The OPPO Find N2 includes a 4,520mAh battery pack. It is 20mAh larger than the one in the OPPO Find N. This time around, however, the cover display has a 120Hz refresh rate, and it’s slightly larger. The thing is, the Snapdragon 8+ Gen 1 is excellent when it comes to power consumption, and ColorOS also takes care of the battery side of things. I was a bit concerned at first, but it turns out the battery life is actually quite good. Well, at least when it comes to my usage.
Considering that the Find N2 has two displays, your results may vary significantly. We all use different apps, have different signal strengths, and so on, so… keep that in mind. Also, I didn’t really game much on the phone, other than for testing purposes. Having said that, I did do everything else, from messaging, emails, browsing, taking plenty of pictures, some videos, image editing, video editing, and so on. Everything but gaming on a regular basis, basically.
I managed to get really, really good battery life
I managed to get around 6.5-7 hours of screen on time from the device (even above that at times). That being said, I used both the main and cover displays, quite a bit, but the main display was in use longer in a day, I’d say. Getting over 7 hours of screen-on-time is possible, it all depends on your usage, and your battery settings. All in all, I was pleasantly surprised with the battery life here.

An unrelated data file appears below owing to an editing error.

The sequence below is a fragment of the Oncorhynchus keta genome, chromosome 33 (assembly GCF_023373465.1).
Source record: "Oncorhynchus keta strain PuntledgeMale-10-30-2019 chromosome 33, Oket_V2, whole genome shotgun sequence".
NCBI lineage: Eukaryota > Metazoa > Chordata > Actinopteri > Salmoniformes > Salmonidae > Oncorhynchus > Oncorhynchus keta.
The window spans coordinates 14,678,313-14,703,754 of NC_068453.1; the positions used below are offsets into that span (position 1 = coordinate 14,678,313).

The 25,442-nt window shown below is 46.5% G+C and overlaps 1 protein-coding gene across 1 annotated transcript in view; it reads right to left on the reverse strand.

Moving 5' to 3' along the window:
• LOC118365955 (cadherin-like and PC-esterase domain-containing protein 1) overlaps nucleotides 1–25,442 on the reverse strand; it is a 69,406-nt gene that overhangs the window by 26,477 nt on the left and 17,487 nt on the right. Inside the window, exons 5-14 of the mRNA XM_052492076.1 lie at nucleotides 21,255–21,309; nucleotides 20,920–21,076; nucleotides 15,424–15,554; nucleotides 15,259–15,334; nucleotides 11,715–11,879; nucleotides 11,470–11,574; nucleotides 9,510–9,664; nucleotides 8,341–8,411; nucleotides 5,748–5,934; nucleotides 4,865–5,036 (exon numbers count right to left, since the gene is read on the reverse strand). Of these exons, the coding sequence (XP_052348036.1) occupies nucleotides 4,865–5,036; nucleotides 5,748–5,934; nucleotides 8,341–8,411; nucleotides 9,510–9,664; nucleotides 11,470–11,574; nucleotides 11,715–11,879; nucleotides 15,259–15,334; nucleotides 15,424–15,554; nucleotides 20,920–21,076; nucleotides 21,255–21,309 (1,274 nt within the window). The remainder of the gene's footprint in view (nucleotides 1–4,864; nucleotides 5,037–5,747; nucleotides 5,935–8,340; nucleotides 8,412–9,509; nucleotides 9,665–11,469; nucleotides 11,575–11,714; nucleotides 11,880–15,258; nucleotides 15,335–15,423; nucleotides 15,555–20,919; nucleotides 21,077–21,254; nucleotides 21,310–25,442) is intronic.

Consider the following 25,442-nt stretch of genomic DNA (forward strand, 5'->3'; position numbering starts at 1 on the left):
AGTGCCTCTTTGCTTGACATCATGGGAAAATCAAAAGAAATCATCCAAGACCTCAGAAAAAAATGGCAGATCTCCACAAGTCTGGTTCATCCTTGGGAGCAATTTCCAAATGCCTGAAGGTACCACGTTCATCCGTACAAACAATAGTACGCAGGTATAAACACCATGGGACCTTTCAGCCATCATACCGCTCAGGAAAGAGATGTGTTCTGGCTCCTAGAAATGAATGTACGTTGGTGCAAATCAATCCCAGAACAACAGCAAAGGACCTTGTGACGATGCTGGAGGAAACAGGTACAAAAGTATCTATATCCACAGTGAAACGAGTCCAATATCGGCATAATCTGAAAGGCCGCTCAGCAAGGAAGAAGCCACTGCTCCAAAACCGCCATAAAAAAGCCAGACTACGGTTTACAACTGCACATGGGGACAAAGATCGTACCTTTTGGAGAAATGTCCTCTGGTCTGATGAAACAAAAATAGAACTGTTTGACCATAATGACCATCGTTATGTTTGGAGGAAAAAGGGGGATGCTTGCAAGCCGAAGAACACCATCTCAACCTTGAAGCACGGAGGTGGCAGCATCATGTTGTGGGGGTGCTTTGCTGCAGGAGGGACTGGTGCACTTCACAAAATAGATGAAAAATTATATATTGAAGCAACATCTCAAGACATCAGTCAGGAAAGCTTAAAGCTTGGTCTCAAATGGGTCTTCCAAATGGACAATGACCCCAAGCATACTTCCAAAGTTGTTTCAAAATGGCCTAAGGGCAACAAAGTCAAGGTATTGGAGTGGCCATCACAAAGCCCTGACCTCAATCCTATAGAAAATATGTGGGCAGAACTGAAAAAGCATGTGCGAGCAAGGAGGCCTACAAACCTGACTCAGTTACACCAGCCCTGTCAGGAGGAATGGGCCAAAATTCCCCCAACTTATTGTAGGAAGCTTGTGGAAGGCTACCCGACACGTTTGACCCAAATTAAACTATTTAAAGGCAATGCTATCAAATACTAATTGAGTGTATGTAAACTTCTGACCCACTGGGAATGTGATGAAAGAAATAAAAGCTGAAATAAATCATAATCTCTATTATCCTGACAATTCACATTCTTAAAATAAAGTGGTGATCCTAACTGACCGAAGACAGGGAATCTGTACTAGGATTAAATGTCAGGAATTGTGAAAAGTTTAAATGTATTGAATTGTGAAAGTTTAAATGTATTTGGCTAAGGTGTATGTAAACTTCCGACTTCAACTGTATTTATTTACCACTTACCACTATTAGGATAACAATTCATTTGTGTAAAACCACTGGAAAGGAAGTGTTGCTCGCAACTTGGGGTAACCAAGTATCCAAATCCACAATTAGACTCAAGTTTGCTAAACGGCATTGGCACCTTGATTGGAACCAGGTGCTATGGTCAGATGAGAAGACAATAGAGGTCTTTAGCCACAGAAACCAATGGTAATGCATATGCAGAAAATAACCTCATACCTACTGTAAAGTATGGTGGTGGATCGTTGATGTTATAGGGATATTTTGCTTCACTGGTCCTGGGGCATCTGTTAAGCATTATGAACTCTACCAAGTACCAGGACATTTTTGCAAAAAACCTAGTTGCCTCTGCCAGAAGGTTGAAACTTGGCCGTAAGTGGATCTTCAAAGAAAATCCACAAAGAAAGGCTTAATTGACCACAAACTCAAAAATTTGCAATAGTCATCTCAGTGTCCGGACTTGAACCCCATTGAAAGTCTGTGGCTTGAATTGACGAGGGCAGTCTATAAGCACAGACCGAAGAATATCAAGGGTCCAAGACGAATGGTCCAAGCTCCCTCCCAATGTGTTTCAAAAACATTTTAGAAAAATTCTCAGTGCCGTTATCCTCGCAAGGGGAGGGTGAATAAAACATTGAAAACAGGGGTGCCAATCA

67W charging was also quite useful. It was immensely fast, as I was able to fully recharge the phone in about 40 minutes. The device does support reverse wired charging too, but it does not support wireless charging at all, unlike its predecessor. I understand why OPPO did it, however, to keep the phone as light and thin as possible, and avoid unnecessary heating.
OPPO Find N2 Review: Camera
The OPPO Find N2 features a 50-megapixel main camera, a 48-megapixel ultrawide unit, and a 32-megapixel telephoto camera. The camera performance was really good, when the main camera is concerned. I managed to get really nice images that look quite realistic. They did not look overprocessed, or underexposed. The sharpening never felt too aggressive, and the camera even did a good job with exposure and HDR images. It’s a shame it’s winter here, so I didn’t really get a chance to shoot some sunsets with the device.
The main camera does an excellent job